We could ask why there was a change of form of the underling mindset to fascism/ Stalinism and today neoliberalism. I think the first two forms of totalitarian ideology in their core represented racist or class-based devaluation of others and warped forms of a collective ideal while neoliberalism in its core combined its individualist freedom ideal with the social devaluation of other “less efficient persons.” A continuity to the great narratives of social democracy and the workers’ movement is emphasized. Performance counts for ascent and success, not origin or privilege. [cf. Franz Walter, Vorwarts Oder abwarts, 2010].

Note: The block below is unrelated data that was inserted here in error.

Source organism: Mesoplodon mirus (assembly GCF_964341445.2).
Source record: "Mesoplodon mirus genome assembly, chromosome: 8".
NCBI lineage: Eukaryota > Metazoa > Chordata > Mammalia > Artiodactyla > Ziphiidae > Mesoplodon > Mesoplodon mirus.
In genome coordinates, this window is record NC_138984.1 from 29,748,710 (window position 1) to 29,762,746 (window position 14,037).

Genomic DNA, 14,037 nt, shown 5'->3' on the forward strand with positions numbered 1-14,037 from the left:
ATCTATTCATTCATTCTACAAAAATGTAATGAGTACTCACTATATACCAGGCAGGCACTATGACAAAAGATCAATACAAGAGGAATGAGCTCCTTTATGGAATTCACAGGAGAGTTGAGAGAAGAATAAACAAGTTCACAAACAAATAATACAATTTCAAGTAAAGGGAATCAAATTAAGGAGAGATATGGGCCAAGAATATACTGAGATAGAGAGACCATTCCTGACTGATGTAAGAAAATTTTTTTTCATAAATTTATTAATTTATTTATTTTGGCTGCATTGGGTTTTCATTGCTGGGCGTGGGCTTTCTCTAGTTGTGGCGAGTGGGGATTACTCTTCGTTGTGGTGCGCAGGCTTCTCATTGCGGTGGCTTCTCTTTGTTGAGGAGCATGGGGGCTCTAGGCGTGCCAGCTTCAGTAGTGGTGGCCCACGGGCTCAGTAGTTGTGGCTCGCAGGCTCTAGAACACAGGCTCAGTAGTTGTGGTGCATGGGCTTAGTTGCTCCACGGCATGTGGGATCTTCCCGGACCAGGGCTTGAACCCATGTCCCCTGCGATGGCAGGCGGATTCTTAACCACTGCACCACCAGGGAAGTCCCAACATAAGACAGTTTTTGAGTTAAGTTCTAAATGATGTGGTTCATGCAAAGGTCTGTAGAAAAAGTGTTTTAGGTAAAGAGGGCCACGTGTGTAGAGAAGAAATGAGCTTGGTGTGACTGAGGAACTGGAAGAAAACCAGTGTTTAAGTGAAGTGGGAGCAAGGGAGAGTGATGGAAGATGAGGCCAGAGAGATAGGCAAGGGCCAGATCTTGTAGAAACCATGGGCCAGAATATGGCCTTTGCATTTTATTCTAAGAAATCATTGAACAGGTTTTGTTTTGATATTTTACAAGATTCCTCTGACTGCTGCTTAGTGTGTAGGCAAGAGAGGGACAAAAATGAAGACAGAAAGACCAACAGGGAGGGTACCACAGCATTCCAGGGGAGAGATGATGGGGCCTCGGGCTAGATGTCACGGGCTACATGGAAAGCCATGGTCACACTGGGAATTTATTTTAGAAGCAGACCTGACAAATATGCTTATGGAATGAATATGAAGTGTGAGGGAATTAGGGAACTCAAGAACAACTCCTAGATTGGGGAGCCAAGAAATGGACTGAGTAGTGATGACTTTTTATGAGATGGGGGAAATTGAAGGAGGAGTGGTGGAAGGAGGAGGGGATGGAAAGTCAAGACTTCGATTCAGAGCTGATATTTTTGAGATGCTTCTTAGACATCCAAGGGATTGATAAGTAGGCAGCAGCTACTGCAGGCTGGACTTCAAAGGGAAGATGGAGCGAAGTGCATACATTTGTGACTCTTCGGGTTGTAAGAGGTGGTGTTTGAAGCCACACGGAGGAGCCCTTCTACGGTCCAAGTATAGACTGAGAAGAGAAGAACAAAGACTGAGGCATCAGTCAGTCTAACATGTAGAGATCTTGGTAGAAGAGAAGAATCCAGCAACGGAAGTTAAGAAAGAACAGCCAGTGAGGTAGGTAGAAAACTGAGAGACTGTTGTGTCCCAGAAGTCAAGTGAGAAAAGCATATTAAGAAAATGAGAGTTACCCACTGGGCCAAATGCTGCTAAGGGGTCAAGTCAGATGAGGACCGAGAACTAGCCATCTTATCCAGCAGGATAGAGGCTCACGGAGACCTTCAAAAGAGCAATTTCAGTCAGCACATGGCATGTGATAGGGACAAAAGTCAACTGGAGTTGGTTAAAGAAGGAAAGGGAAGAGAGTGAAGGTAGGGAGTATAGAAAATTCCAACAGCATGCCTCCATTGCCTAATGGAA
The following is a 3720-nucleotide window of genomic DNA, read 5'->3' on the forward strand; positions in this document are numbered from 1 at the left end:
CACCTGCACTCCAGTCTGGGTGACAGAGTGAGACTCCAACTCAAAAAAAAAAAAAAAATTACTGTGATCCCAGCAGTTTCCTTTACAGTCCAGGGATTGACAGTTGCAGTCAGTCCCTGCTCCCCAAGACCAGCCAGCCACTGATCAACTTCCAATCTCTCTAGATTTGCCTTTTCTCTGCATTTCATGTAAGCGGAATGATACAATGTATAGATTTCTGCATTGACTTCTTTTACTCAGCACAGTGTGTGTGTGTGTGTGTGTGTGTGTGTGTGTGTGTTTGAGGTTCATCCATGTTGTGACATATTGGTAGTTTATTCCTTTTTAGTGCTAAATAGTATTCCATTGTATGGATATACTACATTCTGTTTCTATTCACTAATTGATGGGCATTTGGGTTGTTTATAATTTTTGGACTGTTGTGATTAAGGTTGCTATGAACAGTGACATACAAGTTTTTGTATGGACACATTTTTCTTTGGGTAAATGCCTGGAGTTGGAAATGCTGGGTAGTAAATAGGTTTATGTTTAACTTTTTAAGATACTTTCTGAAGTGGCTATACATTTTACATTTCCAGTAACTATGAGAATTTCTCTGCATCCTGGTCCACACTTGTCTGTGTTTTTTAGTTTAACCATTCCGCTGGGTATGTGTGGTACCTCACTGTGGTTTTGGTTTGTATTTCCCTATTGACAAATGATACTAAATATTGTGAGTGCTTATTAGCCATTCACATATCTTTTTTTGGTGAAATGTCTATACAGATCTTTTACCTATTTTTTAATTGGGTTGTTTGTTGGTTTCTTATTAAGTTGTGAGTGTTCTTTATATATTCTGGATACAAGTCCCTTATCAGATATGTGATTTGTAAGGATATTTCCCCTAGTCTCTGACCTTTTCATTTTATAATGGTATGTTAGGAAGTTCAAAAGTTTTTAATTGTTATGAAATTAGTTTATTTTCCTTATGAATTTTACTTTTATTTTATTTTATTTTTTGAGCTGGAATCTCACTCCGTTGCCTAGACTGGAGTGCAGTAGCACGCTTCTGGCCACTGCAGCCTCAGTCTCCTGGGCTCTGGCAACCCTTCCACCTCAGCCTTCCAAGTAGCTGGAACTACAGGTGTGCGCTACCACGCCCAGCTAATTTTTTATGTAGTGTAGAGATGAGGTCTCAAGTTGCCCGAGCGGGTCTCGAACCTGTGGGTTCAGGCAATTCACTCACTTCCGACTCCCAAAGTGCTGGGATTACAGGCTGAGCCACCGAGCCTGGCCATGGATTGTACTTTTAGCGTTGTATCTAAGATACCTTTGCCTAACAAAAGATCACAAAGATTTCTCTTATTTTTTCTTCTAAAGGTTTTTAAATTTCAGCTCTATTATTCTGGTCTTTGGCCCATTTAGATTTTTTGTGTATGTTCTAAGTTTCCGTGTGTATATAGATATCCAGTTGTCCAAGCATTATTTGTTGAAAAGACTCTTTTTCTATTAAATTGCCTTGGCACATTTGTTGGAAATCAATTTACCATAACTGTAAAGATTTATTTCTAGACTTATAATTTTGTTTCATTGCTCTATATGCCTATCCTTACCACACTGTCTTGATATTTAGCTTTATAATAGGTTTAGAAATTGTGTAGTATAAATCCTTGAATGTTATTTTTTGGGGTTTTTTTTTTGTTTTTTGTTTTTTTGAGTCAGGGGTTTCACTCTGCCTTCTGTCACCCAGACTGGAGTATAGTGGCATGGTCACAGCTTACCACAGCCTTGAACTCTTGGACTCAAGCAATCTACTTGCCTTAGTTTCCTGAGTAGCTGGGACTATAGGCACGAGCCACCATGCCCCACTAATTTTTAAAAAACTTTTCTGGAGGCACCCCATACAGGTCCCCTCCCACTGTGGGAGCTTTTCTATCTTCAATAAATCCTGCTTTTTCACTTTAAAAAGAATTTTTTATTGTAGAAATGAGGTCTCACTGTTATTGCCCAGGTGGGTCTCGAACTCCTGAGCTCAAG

Neoliberalism reduces this term performance. What counts is the result, not the expense necessary for the result. Still the social climber milieu from the 1950s to the 1980s easily forgets ascending in the economy and state and enjoying – now endangered – prosperity was not exclusively or mainly their own achievement. That ascent was the result of political and union collective action. Nevertheless a neoliberal morality was implemented that is connected with the terms market conformity, adjustment readiness, self-discipline and active, competitive, entrepreneurial and egoistic life praxis. Therefore a person must “thematicize, optimize and represent him/herself. Schreiner shows this in many examples from casting shows and advice literature to esoteric possibilities.